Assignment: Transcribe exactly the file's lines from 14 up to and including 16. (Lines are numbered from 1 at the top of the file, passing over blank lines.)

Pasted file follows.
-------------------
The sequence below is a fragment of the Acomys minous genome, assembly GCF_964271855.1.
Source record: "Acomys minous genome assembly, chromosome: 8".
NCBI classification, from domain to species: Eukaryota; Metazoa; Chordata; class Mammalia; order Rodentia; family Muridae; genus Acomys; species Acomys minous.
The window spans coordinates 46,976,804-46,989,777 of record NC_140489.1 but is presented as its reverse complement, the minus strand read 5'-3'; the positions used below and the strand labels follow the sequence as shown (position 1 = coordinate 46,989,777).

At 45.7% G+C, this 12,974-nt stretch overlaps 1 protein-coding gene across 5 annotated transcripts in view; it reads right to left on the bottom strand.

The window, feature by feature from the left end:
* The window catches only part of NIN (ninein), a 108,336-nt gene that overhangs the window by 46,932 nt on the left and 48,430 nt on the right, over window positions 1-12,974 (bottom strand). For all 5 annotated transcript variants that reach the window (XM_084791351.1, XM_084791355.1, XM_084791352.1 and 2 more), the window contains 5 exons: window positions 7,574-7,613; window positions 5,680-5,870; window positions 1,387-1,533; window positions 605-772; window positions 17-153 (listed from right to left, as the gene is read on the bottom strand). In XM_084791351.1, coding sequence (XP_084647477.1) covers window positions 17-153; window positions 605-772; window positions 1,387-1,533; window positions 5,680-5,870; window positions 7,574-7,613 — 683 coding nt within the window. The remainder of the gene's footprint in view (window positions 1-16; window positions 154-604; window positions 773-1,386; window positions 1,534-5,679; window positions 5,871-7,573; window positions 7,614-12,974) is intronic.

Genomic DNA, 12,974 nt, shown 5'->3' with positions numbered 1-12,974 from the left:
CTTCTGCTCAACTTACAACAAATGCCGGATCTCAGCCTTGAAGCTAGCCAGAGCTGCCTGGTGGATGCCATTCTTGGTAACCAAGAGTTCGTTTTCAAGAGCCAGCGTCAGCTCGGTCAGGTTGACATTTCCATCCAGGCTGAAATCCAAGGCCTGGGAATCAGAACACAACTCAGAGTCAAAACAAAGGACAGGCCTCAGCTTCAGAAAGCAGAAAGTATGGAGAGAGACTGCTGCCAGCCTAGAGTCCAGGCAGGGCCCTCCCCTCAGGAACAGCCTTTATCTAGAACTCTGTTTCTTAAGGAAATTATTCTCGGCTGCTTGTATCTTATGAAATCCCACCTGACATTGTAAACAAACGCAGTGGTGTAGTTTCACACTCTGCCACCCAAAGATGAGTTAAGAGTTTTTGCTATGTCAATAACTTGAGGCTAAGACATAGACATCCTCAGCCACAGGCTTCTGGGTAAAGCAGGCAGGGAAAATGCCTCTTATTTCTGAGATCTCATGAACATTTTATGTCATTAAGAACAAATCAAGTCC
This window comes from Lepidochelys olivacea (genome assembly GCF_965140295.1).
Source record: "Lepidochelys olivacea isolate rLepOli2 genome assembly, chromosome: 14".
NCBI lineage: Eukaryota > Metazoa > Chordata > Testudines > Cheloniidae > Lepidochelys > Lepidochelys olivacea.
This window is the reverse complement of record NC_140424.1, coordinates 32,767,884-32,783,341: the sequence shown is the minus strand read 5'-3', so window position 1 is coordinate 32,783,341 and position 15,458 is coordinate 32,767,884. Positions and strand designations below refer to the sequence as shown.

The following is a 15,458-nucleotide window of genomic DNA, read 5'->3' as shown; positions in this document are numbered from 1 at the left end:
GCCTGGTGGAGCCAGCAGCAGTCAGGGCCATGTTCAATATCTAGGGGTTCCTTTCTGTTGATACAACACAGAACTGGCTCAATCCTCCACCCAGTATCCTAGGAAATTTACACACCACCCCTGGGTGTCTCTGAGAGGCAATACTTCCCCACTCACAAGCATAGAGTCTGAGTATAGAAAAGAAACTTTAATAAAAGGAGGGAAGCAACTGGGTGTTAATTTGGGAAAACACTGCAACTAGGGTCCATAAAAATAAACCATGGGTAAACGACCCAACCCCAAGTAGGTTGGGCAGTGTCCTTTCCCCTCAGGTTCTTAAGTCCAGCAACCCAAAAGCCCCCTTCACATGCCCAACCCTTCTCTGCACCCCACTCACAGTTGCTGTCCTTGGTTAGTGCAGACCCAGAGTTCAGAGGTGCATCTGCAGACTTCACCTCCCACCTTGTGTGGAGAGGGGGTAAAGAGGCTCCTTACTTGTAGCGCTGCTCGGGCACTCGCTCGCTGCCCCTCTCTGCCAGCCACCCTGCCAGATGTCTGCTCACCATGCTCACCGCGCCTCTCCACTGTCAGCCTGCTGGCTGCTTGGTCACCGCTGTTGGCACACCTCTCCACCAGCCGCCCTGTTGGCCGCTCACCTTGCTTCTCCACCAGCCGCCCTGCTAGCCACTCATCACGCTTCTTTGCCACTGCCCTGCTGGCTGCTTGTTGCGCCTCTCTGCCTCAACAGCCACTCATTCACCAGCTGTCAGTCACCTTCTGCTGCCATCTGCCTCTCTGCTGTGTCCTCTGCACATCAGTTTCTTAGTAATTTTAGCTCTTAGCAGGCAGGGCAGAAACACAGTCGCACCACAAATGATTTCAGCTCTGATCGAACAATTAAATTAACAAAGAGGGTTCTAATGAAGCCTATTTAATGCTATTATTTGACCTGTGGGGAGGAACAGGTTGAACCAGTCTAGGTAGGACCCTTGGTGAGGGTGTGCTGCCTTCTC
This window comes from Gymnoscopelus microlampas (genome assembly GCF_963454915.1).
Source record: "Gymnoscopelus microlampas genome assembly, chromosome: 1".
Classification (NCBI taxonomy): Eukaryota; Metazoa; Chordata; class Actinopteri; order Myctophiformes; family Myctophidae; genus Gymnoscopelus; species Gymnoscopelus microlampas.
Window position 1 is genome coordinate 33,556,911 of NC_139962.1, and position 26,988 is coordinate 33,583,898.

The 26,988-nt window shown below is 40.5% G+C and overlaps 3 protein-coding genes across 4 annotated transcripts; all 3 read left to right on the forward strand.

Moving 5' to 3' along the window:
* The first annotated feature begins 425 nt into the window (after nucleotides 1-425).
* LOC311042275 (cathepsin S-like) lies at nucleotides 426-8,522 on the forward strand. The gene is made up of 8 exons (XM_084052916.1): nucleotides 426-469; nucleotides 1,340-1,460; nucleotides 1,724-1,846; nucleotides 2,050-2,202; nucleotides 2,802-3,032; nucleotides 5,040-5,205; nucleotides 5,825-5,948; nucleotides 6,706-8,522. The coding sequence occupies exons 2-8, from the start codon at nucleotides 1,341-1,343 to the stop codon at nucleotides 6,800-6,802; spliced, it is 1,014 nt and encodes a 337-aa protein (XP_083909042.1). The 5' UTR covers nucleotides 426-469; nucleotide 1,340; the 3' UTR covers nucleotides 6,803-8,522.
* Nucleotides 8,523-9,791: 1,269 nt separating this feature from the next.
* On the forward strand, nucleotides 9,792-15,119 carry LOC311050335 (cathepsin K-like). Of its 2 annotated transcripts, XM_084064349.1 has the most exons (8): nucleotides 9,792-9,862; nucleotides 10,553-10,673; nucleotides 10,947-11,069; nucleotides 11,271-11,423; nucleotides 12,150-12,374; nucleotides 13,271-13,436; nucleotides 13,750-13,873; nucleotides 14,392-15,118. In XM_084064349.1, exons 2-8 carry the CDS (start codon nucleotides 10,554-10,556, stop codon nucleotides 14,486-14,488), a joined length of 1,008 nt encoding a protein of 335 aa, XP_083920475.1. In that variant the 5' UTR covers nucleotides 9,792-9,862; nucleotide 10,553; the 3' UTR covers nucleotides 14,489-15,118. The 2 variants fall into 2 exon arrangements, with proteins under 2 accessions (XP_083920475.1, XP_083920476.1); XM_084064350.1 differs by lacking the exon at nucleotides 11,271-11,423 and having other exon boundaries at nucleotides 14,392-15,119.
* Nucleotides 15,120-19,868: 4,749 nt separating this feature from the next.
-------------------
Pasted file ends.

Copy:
The following is a 15,458-nucleotide window of genomic DNA, read 5'->3' as shown; positions in this document are numbered from 1 at the left end:
GCCTGGTGGAGCCAGCAGCAGTCAGGGCCATGTTCAATATCTAGGGGTTCCTTTCTGTTGATACAACACAGAACTGGCTCAATCCTCCACCCAGTATCCTAGGAAATTTACACACCACCCCTGGGTGTCTCTGAGAGGCAATACTTCCCCACTCACAAGCATAGAGTCTGAGTATAGAAAAGAAACTTTAATAAAAGGAGGGAAGCAACTGGGTGTTAATTTGGGAAAACACTGCAACTAGGGTCCATAAAAATAAACCATGGGTAAACGACCCAACCCCAAGTAGGTTGGGCAGTGTCCTTTCCCCTCAGGTTCTTAAGTCCAGCAACCCAAAAGCCCCCTTCACATGCCCAACCCTTCTCTGCACCCCACTCACAGTTGCTGTCCTTGGTTAGTGCAGACCCAGAGTTCAGAGGTGCATCTGCAGACTTCACCTCCCACCTTGTGTGGAGAGGGGGTAAAGAGGCTCCTTACTTGTAGCGCTGCTCGGGCACTCGCTCGCTGCCCCTCTCTGCCAGCCACCCTGCCAGATGTCTGCTCACCATGCTCACCGCGCCTCTCCACTGTCAGCCTGCTGGCTGCTTGGTCACCGCTGTTGGCACACCTCTCCACCAGCCGCCCTGTTGGCCGCTCACCTTGCTTCTCCACCAGCCGCCCTGCTAGCCACTCATCACGCTTCTTTGCCACTGCCCTGCTGGCTGCTTGTTGCGCCTCTCTGCCTCAACAGCCACTCATTCACCAGCTGTCAGTCACCTTCTGCTGCCATCTGCCTCTCTGCTGTGTCCTCTGCACATCAGTTTCTTAGTAATTTTAGCTCTTAGCAGGCAGGGCAGAAACACAGTCGCACCACAAATGATTTCAGCTCTGATCGAACAATTAAATTAACAAAGAGGGTTCTAATGAAGCCTATTTAATGCTATTATTTGACCTGTGGGGAGGAACAGGTTGAACCAGTCTAGGTAGGACCCTTGGTGAGGGTGTGCTGCCTTCTC
This window comes from Gymnoscopelus microlampas (genome assembly GCF_963454915.1).